The Challenges and Advantages of an Aging Workforce

Michael Galvan

In the wake of World War II, the United States saw a steep increase in domestic birth rate. From 1946 to 1964 the post war prosperity helped to give rise to the generation now known as the “baby boomers.” These children were a part of one of the most iconic groups in history and their large numbers helped fuel a march into the new millennium. 

These workers will continue to dramatically shape the landscape of the American labor force. By the year 2029, more than 20% of the total U.S. population will be over the age of 65, and a recent report by Deloitte showed that 48% of those baby boomers plan to keep working. With more and more people choosing to work past traditional retirement age, many employers will need to consider how to better accommodate an aging workforce.  

One industry that will be particularly affected by this generational shift is healthcare. As baby boomers age, the demand for healthcare workers will increase; but, many of those positions are filled by baby boomers themselves. According to a recent survey, nearly 55% resident nurses are over the age of 50. The amount of younger workers anticipated to enter the field is not expected to meet the increased demand.

As a result, companies will need to re-think the way they structure their organizations to accommodate their older workers and keep them safe and healthy on the job. One hospital, Robert Wood Johnson University Hospital in New Jersey, has re-envisioned their facilities and processes to encourage more of their aging workers to remain at work. Management knew that retaining all available members of their staff was critical, so they created a comprehensive survey. The results showed that one area they could improve upon was managing the physical well-being of their older members. 

This spurred one of the biggest initiatives, which was to update the ergonomic environment for nurses. The hospital put out fatigue mats to help nurses relax during downtime and repositioned certain refrigerators and other machines to reduce the amount nurses had to bend down. Management also updated company policies to allow for allow more flexible working hours and vacation time. This allowed many boomers to continue “a working retirement” and still focus on the personal things they found rewarding or important.

While additional considerations may be needed to accommodate an aging workforce, age presents many unique advantages. In the workplace, , one of the most obvious benefits is experience: baby boomers have a wealth of knowledge that’s often critical to a company’s daily operations. In order to prevent a “brain-drain,” many companies have instituted mentorship programs to help their younger employees learn from these valuable peers.

Another benefit of the baby boomer generation is their relatively stable pattern of work habits compared to millennials. According to a recent survey, 91% of millennials expect to stay at a job for less than three years. This mercenary attitude toward the workforce has made long term employees even more valuable.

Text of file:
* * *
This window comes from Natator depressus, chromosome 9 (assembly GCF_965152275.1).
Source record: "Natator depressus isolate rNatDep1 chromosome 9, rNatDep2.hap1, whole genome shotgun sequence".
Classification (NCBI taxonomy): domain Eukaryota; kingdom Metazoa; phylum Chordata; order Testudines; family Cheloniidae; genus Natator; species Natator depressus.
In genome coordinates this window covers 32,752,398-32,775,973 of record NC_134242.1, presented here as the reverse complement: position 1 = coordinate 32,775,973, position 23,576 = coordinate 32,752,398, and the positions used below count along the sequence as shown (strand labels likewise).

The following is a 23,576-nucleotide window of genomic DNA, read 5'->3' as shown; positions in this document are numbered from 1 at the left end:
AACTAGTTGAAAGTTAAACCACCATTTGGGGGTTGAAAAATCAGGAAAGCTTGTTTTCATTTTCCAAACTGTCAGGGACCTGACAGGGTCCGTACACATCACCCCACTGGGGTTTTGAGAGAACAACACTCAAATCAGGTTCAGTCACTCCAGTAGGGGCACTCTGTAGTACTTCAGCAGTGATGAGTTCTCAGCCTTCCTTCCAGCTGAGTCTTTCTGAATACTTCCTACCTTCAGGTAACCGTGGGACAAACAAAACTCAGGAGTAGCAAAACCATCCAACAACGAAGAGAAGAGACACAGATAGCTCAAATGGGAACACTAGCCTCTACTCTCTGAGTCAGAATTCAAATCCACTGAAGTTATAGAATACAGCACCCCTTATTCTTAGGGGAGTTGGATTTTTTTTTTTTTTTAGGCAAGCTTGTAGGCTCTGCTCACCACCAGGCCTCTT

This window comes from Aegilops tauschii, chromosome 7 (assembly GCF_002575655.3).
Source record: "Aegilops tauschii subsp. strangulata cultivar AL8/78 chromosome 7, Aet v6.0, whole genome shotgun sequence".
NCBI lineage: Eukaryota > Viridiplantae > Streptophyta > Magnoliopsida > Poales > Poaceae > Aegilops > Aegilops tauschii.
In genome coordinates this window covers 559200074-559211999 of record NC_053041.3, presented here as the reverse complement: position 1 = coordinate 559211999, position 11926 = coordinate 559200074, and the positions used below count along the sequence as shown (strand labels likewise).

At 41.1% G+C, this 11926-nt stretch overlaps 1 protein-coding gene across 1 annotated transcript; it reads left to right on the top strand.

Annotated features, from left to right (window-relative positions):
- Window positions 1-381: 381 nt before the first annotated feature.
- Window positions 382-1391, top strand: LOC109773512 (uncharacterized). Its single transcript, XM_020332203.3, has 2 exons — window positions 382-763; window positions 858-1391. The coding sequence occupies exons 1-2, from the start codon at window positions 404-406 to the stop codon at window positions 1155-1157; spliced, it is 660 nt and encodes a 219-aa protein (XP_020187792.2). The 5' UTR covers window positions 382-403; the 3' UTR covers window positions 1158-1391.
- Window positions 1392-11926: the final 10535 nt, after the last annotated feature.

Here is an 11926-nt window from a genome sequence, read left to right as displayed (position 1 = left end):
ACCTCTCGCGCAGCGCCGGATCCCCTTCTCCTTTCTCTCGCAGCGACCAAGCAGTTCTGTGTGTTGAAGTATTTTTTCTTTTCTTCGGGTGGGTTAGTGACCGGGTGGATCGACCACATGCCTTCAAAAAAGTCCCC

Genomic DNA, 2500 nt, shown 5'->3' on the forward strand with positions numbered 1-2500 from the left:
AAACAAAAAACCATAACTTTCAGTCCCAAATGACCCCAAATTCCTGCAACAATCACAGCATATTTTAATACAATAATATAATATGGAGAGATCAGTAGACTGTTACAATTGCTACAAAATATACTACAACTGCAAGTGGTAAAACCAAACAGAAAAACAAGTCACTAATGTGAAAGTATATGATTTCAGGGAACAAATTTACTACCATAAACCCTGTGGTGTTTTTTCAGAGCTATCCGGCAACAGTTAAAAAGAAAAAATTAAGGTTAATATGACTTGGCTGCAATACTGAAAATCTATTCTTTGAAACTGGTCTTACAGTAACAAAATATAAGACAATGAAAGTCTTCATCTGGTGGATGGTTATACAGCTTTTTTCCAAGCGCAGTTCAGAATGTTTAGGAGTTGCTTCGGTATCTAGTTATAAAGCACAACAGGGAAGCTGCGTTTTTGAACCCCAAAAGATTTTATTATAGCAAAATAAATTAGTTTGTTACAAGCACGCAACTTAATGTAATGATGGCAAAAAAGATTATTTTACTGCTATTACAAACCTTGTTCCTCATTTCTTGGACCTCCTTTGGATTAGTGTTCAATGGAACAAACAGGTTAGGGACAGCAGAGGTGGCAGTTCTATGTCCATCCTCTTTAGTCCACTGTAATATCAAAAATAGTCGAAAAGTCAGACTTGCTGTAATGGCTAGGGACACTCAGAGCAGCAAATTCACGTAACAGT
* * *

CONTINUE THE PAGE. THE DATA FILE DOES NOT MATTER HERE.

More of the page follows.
As we approach 2029, we may see a complex relationship develop between aging workers, “free flying” millennials, and employers. Balancing the unique needs of multiple age groups will become an important part of workforce management, especially when it comes to workplace health and safety. Programs that identify potential workplace hazards and ergonomic stressors, before an injury occurs, will become critical to performance. For example, Concentra sends doctors and physical therapists to work directly with client worksites to get a better understanding of job functions and promote worker health.

This is important for several reasons. First of all, it is allows physicians to better understand the job functions of certain positions. With that knowledge they are able to gain a better overall view on what it would take to return an injured employee to work, either full or part time.. While onsite, doctors are also able to highlight potential risk areas for employers to evaluate interventions aimed at injury prevention. Physical therapists may visit a site measure the physical stresses and demands of the job. Using this information, they can tailor clinical guidelines for pre-employment physicals that match the functional capability of potential employees to the tasks required by the position.

As America’s workforce continues to age, total worker health will only become more important. Employers will need to consider new strategies to keep aging workers healthy, productive, and accommodate them on the job. Understanding what to expect as your workforce ages will help you prepare for now for a seamless transition in the future. Choosing Concentra as your occupational medicine provider can help you identify opportunities to accommodate an aging workforce and keep your employees happy, healthy and productive.


  1. The Baby Boomer Cohort in the United States: 2012 to 2060. Population Estimates and Projections. U.S. Census Bureau. May 2014.
  2. The Aging Workforce: Finding the silver lining in the talent gap. Deloitte. April 2011.  
  3. The Future of Work: Job Hopping is the 'New Normal' for Millennials. Forbes. August 14, 2012.